Correct me if I am wrong, but aren’t these people, our elected representatives SUPPOSED to do what their constituency wants them to do? If the majority of the callers are telling a rep. that they are against a bill, any bill then guess what? The representative should vote NO. Since when does it work the other way around?
This problem has been brewing alot longer than in the past few weeks, and now all of the sudden a piece of legislation needs to get rammed through without listening to voters? Tell me what I am missing here! Obviously, the legislation was flawed and the lawmakers need to rewrite until they get it right. The legislators who LISTENED TO THEIR CONSTITUENCY are supposed to do that…right?
I don’t think it’s as cut & dried as all that. It’s that whole Profiles In Courage thing…IMHO, in theory, our representatives are supposed to do what’s best for the nation as a whole, in the long run – not what their constituents want today. If it costs them at the next election, that’s the price they pay for doing what’s right.
Yes and no. They’re supposed to represent their constituents. One of the reasons we have representative democracies in the first place is that the common Joe doesn’t have the requisite information to make informed decisions about most government policies. The Representative has the job of learning enough to make judgements on issues I just don’t have time for. As such, there will be times when my Representative should vote for what I would want if I had the information, rather than what I do want in the absence of it. Sometimes, he should vote that way even if I will turn around and fail to re-elect him, because it’s just that important. Arguably, this is one of those times.
I don’t believe he was asking about the bailout. What is most germane in his op is this >>>>“aren’t these people, our elected representatives SUPPOSED to do what their constituency wants them to do?” I hope that answers your question.
A Representative is a part of the electorate, therefore he represents his conscience as well as the conscience of a body he is part of. If he does not believe in Capital punishment, he can choose to vote his conscience even if the majority of the body he represents supports Capital punishment.
If the rest of the body decides that he is not doing a good enough job representing them, they can always choose to remove him or wait till his term is up and elect somebody else.
I vote for a Representative who will use his/her best judgement on the issues, not for one who will call me up and ask me on every vote what his/her position should be. If a Congressmen is only supposed to follow the whim of the majority of his district at the moment on any issue, why not just have phone-in electric voting by the district?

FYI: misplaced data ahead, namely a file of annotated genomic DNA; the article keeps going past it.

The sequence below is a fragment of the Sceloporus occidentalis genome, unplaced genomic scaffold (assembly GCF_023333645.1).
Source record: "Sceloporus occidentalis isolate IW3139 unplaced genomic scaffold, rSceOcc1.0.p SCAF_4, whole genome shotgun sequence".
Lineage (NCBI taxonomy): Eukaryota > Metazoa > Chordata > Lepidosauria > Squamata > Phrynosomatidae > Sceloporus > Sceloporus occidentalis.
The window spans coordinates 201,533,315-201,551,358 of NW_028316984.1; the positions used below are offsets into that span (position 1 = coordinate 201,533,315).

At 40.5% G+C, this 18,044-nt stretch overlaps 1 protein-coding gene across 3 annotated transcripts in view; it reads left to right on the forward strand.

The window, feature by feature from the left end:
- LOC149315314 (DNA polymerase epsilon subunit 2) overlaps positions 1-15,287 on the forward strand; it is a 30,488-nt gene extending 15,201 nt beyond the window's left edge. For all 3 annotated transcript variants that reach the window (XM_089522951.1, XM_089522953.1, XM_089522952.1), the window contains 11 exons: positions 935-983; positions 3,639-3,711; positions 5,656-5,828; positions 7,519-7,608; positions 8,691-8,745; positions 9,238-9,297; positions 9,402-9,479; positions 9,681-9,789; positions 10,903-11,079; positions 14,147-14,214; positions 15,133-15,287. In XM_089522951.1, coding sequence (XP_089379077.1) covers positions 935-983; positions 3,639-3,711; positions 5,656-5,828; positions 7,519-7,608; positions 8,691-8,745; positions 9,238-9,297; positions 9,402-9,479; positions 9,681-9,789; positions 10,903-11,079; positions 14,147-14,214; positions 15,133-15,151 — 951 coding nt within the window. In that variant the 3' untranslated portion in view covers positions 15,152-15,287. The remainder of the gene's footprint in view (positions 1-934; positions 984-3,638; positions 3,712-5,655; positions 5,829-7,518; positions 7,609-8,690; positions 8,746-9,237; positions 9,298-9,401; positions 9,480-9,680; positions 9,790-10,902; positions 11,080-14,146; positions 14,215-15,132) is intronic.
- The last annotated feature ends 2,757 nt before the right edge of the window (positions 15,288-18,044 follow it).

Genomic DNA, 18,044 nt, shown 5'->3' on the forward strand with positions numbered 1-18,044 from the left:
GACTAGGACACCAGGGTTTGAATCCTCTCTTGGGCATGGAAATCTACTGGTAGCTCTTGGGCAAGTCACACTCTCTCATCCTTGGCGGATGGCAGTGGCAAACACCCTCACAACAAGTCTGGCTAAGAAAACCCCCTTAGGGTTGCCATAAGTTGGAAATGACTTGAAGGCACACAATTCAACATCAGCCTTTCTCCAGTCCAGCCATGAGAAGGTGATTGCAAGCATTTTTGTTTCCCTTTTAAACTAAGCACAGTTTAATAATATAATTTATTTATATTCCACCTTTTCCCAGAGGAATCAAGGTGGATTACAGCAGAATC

If the district doesn’t like the way their Representative votes, well, vote him/her out the next time around.
Yes and no. While I might have input with my Doctor I wouldn’t dictate surgical procedures during an operation. Politicians are hired to do a job. There is an expectation that they will follow their stated platform but they are also suppose to do what is best for their constituents.
The problem with elected officials is that there are no job requirements associated with the job. Anyone can get elected and sometimes the end result is somone like Sheila Jackson Lee who thinks we landed a man on Mars.
When the representative has significant information the callers do not, such as the actual text of the bill.
I haven’t read the bill. I don’t want to read the bill; it will be long and tedious and the parts I do understand will just infuriate me.
Reading bills and saving the economy is not my job; I hired someone else to do that, and pay them well. I expect a bit of initiative and self direction.
I want my representative to read the bill, have a staff work up a report on the possible consequences, evaluate how those consequences will effect the nation as a whole and me personally, and decide how to vote.
[I then expect my representative to go to a committee chair-person or two, express ambivalence, and see just what the vote s/he has already decided on can buy me.]
One of my favorite film/theater moments occurs in the musical 1776, regarding the character development of Dr. Lyman Hall, the representative from Georgia.
Throughout the show, Hall is depicted as a new representative uncertain of whether to vote Yea or Nay on independence; as he puts it when the vote is called and the question is first put to him:
Later, when the Declaration of Independence has been written and the entirity of the South has walked out in outrage over the inclusion of a line decrying slavery, Hall goes with them. John Adams refuses to budge on the issue and as a result he’s left with an empty Congress and the likelihood that his cause is in tatters.
As Adams contemplates the destruction of all he fought for, Hall returns to the Congress and tells Adams that he’s changed his mind:
I believe Hall, and more to the point Burke, are right. The majority isn’t always correct, as we know, and we elect these people to use their judgment. If they don’t use that judgment in our best interests, the onus is on us to vote 'em out when the time comes.
What they get berated daily for is succumbing to pressure–both from the White House and from their constituents–to make a decision that was not in the best interest of this country. If you think the Founding Fathers wanted the representatives to slavishly follow their constituents’ wishes, go pick up a copy of the Federalist Papers some day.
You seem to be doing your best to turn this into a partisan thread.
No, they get breated for Iraq because a vast amjority of the Congress did neither. They got railroaded by an Executive Branch that was using the fear and deception to ram through an agenda that did not serve America at all and they allowed themselves to be buffaloed.